Haefner and Sargent were two in a group representing the Gulf Coast at the rally.

Though they footed their own bills for the D.C. trip, Haefner did receive support from Gulf Breeze-based Crude Life, which provided items for his trip including T-shirts and stickers. In return, Haefner donated photos to them.

Cooperative exchange plays a large role in Haefner’s work as a photographer, and he donated many of his photos of the rally to 350.org and the Sierra Club.

“A lot of times the local and national media don’t focus on environmental issues,” said Haefner. “To help get that word out is the 100 percent whole reason why I do it. That’s why I donate my photography:  it’s about my service to the community.”

Becoming a fully crowd-funded protest photographer is Haefner’s ultimate goal. At the Forward on Climate rally, Haefner met Jenna Pope, a protest photographer based in New York City who is one of his artistic and logistical inspirations, as she uses social media as a platform to share and gather financial support for her work.

In addition to meeting Pope, Haefner met and photographed Dr. Jill Stein, the 2012 Green Party presidential nominee, and many of the primary speakers at the rally, including Bill McKibben, founder of 350.org, and Reverend Lennox Yearwood of the Hip Hop Caucus, who called the pipeline protest “our lunch counter moment for the 21st Century.”

“Bill McKibben was actually one of the most down to earth people I met while I was there,” recalled Haefner, who literally bumped into McKibben, at a post rally forum titled “Women of the Land Speak: Dispatches from the Frontlines of the Tar Sands to Renewables,” at Busboys and Poets in D.C.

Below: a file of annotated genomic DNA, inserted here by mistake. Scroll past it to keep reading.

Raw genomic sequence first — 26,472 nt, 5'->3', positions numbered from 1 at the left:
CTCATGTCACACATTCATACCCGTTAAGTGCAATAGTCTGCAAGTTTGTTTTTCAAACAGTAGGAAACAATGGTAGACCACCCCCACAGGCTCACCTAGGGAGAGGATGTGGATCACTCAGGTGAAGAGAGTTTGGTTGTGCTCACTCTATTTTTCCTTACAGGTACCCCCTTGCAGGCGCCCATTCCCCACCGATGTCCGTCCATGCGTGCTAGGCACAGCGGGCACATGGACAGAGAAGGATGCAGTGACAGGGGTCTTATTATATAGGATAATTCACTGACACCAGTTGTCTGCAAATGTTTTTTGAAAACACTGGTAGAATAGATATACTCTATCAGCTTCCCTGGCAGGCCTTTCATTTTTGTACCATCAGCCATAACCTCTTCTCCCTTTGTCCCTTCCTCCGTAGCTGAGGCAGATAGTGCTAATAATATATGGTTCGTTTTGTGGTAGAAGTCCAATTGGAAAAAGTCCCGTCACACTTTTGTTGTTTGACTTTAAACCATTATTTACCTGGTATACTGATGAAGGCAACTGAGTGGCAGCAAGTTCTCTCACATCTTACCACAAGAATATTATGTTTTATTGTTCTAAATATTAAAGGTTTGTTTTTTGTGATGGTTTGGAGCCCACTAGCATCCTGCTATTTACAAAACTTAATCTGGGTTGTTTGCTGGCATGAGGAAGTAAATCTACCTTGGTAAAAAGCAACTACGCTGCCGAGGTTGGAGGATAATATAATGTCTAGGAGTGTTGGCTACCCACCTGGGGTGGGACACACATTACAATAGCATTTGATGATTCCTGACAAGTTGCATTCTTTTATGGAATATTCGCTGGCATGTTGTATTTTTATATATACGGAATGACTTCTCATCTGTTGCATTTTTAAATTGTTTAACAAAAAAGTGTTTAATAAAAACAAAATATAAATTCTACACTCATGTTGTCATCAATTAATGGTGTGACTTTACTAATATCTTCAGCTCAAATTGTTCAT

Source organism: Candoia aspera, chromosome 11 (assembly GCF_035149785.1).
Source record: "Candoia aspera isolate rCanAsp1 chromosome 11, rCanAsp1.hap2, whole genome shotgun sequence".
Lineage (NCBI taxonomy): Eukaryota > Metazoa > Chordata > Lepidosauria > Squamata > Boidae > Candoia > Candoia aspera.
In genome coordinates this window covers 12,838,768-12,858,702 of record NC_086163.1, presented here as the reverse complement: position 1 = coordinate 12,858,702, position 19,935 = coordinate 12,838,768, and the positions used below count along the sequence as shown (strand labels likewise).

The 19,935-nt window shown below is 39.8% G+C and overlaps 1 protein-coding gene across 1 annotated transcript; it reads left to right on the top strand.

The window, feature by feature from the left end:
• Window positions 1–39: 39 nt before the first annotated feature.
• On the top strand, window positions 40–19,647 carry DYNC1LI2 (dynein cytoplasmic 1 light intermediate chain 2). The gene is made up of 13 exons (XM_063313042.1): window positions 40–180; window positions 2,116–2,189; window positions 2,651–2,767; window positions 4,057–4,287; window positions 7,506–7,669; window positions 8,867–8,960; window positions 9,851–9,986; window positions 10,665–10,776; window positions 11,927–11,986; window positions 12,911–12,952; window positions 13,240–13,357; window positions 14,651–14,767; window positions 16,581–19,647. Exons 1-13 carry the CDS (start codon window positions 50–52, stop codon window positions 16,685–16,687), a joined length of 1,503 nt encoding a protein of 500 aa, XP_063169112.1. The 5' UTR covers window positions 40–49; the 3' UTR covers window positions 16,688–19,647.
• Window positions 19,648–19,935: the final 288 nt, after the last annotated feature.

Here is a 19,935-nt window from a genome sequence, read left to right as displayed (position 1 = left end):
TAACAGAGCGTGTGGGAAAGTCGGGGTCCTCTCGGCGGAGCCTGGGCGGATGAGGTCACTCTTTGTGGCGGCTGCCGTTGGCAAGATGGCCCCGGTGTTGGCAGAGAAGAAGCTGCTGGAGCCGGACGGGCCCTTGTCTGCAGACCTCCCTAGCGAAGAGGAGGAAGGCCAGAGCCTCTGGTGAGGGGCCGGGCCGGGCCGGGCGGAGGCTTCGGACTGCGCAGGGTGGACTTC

According to Haefner, McKibben marveled at the size of the rally crowd, which had more than doubled since 350.org’s November 2012 D.C. protest.

Sargent, who has attended previous national 350.org events, also spoke with McKibben, who was a fellow audience member at the forum.

“I was able to shake his hand and thank him. I told him that I had fulfilled the promise I made to him in Atlanta, at his Do the Math Tour. This is where I first heard that there would be a large environmental rally in the early part of 2013,” Sargent recalls, and McKibben then “asked the crowd in Atlanta to make a commitment to travel to D.C. for the climate rally.”

Several members of Native American groups representing the Indigenous Environmental Network (IEN) and Idle No More movement were among speakers at the rally, and also the “Women of the Land Speak” meeting. Hearing representatives of Canada’s Beaver Lake Cree Nation, Haefner said he was “overwhelmed that they were willing to stand up to the largest oil companies in the world and say ‘not on our land.’”